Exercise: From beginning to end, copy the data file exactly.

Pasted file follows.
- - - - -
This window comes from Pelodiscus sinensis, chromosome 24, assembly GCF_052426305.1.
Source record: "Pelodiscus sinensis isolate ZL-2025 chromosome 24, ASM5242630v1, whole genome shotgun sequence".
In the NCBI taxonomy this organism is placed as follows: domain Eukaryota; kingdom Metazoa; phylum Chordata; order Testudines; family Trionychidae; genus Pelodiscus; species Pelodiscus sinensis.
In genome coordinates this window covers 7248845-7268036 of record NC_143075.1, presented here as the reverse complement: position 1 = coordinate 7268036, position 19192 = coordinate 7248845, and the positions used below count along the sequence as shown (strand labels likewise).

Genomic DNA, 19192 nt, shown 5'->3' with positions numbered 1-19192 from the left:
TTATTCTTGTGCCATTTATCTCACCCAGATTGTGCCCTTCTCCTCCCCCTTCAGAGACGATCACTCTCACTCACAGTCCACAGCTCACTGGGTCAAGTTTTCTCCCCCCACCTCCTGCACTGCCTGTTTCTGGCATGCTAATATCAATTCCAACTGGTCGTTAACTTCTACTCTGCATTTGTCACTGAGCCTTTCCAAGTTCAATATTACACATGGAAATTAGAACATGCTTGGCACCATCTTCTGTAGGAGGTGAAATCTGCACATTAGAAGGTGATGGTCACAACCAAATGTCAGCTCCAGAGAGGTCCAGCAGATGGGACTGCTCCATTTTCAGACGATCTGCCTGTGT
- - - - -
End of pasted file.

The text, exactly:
This window comes from Pelodiscus sinensis, chromosome 24, assembly GCF_052426305.1.
Source record: "Pelodiscus sinensis isolate ZL-2025 chromosome 24, ASM5242630v1, whole genome shotgun sequence".
In the NCBI taxonomy this organism is placed as follows: domain Eukaryota; kingdom Metazoa; phylum Chordata; order Testudines; family Trionychidae; genus Pelodiscus; species Pelodiscus sinensis.
In genome coordinates this window covers 7248845-7268036 of record NC_143075.1, presented here as the reverse complement: position 1 = coordinate 7268036, position 19192 = coordinate 7248845, and the positions used below count along the sequence as shown (strand labels likewise).

Genomic DNA, 19192 nt, shown 5'->3' with positions numbered 1-19192 from the left:
TTATTCTTGTGCCATTTATCTCACCCAGATTGTGCCCTTCTCCTCCCCCTTCAGAGACGATCACTCTCACTCACAGTCCACAGCTCACTGGGTCAAGTTTTCTCCCCCCACCTCCTGCACTGCCTGTTTCTGGCATGCTAATATCAATTCCAACTGGTCGTTAACTTCTACTCTGCATTTGTCACTGAGCCTTTCCAAGTTCAATATTACACATGGAAATTAGAACATGCTTGGCACCATCTTCTGTAGGAGGTGAAATCTGCACATTAGAAGGTGATGGTCACAACCAAATGTCAGCTCCAGAGAGGTCCAGCAGATGGGACTGCTCCATTTTCAGACGATCTGCCTGTGT